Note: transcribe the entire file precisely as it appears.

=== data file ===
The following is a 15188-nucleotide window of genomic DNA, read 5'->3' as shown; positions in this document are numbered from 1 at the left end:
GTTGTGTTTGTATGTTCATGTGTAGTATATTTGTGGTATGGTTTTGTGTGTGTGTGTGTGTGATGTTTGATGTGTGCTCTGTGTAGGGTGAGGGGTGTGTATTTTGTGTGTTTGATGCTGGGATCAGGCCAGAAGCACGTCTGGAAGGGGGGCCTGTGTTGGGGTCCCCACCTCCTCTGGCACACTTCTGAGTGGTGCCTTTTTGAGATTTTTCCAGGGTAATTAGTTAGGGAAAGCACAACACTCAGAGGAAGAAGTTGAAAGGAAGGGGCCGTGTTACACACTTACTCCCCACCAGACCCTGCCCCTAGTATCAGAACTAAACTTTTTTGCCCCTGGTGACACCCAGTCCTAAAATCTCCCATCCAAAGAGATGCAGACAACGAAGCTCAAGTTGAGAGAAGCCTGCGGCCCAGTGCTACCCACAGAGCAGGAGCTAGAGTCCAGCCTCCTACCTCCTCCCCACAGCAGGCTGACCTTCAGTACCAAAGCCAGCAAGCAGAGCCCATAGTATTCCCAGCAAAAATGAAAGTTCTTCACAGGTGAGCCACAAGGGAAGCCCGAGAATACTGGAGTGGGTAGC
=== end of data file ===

The following is a 15188-nucleotide window of genomic DNA, read 5'->3' as shown; positions in this document are numbered from 1 at the left end:
GTTGTGTTTGTATGTTCATGTGTAGTATATTTGTGGTATGGTTTTGTGTGTGTGTGTGTGTGATGTTTGATGTGTGCTCTGTGTAGGGTGAGGGGTGTGTATTTTGTGTGTTTGATGCTGGGATCAGGCCAGAAGCACGTCTGGAAGGGGGGCCTGTGTTGGGGTCCCCACCTCCTCTGGCACACTTCTGAGTGGTGCCTTTTTGAGATTTTTCCAGGGTAATTAGTTAGGGAAAGCACAACACTCAGAGGAAGAAGTTGAAAGGAAGGGGCCGTGTTACACACTTACTCCCCACCAGACCCTGCCCCTAGTATCAGAACTAAACTTTTTTGCCCCTGGTGACACCCAGTCCTAAAATCTCCCATCCAAAGAGATGCAGACAACGAAGCTCAAGTTGAGAGAAGCCTGCGGCCCAGTGCTACCCACAGAGCAGGAGCTAGAGTCCAGCCTCCTACCTCCTCCCCACAGCAGGCTGACCTTCAGTACCAAAGCCAGCAAGCAGAGCCCATAGTATTCCCAGCAAAAATGAAAGTTCTTCACAGGTGAGCCACAAGGGAAGCCCGAGAATACTGGAGTGGGTAGC